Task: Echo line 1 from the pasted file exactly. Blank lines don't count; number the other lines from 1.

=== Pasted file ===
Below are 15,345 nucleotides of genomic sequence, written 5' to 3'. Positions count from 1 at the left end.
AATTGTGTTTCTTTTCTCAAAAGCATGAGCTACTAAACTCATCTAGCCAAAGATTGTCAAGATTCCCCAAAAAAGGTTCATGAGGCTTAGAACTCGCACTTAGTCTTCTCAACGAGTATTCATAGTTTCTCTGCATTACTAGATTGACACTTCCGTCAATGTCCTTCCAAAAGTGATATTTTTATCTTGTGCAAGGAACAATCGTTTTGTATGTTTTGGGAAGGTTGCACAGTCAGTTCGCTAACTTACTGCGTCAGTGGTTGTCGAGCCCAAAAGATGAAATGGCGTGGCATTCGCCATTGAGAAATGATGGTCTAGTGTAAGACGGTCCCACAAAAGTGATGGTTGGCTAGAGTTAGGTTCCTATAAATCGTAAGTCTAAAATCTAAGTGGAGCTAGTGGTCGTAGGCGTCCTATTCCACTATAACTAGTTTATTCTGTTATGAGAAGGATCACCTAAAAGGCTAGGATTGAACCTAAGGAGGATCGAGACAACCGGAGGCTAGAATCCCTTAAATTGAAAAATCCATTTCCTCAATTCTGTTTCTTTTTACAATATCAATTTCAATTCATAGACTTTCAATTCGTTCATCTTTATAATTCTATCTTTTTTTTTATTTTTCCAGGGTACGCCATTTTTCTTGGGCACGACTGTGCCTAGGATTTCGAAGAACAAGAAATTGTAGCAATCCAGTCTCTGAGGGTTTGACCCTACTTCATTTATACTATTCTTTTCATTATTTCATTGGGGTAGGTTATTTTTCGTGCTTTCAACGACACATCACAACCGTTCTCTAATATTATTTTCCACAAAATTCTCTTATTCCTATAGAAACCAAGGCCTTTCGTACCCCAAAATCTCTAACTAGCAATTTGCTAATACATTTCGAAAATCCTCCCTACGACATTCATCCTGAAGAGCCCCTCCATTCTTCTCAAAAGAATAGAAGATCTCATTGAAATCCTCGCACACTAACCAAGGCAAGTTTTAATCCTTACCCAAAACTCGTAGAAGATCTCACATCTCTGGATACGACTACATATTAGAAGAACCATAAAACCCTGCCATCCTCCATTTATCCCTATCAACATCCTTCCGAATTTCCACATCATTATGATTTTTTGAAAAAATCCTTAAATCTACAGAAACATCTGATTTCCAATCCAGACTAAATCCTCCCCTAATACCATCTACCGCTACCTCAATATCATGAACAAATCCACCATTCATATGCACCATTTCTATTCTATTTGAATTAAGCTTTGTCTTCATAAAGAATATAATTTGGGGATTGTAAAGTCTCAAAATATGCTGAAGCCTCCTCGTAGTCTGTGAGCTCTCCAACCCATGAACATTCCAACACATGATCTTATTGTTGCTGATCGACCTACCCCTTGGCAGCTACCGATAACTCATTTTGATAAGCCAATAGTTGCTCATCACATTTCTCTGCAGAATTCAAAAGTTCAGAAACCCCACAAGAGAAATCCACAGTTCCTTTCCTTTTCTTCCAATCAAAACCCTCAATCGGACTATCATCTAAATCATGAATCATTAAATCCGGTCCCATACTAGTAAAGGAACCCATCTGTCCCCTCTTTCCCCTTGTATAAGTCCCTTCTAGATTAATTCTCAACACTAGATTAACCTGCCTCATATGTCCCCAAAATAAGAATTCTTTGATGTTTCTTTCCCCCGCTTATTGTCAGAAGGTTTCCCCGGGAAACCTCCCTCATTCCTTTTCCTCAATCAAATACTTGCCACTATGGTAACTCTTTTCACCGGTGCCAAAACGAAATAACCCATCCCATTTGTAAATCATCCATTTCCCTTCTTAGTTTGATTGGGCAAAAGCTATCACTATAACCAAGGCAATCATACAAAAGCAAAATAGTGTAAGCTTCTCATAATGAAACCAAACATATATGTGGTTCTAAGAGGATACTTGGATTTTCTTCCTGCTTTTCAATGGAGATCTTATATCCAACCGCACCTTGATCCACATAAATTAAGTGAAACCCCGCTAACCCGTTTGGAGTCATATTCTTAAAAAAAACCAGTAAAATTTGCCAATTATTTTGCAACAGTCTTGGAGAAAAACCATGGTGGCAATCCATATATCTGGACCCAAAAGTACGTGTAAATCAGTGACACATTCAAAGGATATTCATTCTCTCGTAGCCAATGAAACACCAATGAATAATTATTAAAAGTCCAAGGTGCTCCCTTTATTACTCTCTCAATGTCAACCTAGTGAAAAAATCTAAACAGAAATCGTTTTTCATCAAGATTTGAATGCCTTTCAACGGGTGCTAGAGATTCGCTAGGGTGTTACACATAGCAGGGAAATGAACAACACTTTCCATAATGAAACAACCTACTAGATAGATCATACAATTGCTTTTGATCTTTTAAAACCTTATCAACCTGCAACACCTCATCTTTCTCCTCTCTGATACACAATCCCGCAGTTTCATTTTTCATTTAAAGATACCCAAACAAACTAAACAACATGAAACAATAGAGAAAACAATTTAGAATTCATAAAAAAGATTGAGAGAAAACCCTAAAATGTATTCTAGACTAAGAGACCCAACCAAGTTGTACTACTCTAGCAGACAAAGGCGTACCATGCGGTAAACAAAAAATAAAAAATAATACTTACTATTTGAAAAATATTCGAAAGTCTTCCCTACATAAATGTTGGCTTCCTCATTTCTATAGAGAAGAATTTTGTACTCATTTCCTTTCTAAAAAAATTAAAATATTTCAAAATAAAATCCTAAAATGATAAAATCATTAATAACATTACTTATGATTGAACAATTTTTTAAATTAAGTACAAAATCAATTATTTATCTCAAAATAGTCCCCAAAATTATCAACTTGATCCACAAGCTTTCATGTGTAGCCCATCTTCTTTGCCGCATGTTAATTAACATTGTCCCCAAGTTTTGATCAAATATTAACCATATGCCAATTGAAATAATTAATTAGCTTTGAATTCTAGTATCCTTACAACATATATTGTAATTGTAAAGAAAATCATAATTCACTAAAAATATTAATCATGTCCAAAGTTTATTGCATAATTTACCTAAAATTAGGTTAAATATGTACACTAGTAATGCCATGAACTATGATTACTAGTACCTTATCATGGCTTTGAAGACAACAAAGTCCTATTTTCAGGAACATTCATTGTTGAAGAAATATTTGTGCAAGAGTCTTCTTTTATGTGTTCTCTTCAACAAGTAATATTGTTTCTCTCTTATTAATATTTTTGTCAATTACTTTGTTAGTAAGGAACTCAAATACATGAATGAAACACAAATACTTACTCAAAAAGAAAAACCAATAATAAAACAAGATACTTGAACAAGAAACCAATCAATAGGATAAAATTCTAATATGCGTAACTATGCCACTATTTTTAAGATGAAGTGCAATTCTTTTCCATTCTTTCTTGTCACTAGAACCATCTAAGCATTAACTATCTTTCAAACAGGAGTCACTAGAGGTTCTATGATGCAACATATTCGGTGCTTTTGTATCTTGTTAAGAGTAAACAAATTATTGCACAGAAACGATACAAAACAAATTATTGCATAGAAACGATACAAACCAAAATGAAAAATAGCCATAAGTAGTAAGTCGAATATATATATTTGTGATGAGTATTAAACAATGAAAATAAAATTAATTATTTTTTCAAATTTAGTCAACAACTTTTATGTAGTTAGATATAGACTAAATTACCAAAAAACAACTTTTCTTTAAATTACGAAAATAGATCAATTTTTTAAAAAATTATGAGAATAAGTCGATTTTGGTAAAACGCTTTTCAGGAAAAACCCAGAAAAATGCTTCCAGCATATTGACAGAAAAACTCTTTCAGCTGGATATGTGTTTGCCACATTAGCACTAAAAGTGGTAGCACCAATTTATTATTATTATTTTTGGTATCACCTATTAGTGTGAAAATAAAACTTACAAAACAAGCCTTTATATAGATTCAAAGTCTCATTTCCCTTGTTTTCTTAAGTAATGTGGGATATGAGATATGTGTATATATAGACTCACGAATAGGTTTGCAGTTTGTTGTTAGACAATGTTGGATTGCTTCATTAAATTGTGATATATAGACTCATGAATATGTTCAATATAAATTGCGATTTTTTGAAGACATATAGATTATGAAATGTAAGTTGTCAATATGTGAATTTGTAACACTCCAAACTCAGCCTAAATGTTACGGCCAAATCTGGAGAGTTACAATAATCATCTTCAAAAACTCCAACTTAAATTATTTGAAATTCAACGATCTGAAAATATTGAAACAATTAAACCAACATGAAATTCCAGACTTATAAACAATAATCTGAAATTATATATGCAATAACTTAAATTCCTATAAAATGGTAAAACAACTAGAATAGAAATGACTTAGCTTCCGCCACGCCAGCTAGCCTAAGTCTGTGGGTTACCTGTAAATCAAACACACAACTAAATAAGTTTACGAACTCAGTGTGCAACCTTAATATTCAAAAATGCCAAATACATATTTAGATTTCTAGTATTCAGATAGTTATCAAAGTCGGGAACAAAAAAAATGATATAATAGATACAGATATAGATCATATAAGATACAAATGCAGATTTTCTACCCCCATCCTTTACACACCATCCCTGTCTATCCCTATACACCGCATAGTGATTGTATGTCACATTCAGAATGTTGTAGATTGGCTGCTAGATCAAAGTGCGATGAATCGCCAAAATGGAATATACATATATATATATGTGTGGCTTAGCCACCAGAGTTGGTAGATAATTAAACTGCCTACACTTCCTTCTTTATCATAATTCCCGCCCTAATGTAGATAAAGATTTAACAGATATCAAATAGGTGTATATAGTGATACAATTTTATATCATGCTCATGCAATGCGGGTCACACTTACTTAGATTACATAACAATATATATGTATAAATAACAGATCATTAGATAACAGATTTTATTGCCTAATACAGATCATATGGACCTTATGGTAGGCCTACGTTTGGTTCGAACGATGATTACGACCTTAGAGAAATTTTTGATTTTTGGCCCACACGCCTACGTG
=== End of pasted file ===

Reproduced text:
Below are 15,345 nucleotides of genomic sequence, written 5' to 3'. Positions count from 1 at the left end.